If revenge is the cake, body horror is the icing. When we talk about body horror, we immediately think of the daddy of body horror, David Cronenberg. Basket Case is not so different from Cronenberg’s Shivers or Rabid, except that Henenlotter infuses his story with much more overt humor, which I think really helps Basket Case’s cheaper looking effects. We don’t care that we’re obviously looking at some low-budget puppeteering and stop motion animation, because Henenlotter weaves an over-the-top cartoonish air throughout the picture, without ever sacrificing the horrific and dramatic elements.
Something else that elevates Basket Case, is in the mundane times between Duane and Belial as they hole up in a seedy hotel, tracking their victims. Despite the physical differences, we get to see them as brothers. Van Hentenryck believably carries on conversations with this freaky hand puppet and sells their bond. We also get a sense of sibling rivalry: who’s really calling the shots? It’s not necessarily Duane, just because he has legs. After all, Belial is the one doing the killing. Duane starts to appear worn out by shouldering his brother’s burden, literally and figuratively. He recognizes the absurd situation he’s in, as we see when he drunkenly confides in his neighbor, Casey (Beverly Bonner).
We also see that he has a longing to be done with their mission and just be able to fall in love and have a normal life, as he falls for Sharon (Terri Susan Smith). Belial sees these things as a betrayal. He can never have a normal life or fall in love or even stroll down the street in the sunlight. Duane is his whole world and because of their telepathic link he knows Duane has some deep-rooted resentment that even he doesn’t want to admit it himself.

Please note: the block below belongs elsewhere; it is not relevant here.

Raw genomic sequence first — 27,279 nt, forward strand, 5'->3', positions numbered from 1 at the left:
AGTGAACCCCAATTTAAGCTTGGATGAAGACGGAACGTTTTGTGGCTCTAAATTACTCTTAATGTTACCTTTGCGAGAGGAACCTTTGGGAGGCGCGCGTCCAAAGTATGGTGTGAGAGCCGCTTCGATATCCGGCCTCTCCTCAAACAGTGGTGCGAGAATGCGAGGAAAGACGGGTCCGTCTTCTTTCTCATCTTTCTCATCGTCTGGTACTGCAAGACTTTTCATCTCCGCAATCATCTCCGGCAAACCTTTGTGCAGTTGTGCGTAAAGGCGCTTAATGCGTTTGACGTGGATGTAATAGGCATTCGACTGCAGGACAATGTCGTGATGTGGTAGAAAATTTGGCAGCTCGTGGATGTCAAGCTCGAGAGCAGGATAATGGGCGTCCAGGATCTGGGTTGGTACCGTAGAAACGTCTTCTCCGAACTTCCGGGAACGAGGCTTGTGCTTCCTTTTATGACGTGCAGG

Even though Belial is this murderous little creature, we have sympathy for him. No one he kills is innocent. They all earned that fate, at least by his twisted logic. There’s a bizarre, almost surreal scene of stop motion animation where an enraged Belial trashes the hotel room while Duane is out. He knows Duane has been lying to him about seeing Sharon, he knows Duane betrayed their secret with Casey. Revenge is all he has outside of hiding away inside a fucking basket and being fed like a dog. His rage is as justified as Duane’s desire to have a future with Sharon. Where would that leave Belial? In another garbage bag? He decides the only thing he can do is get Sharon out of the picture.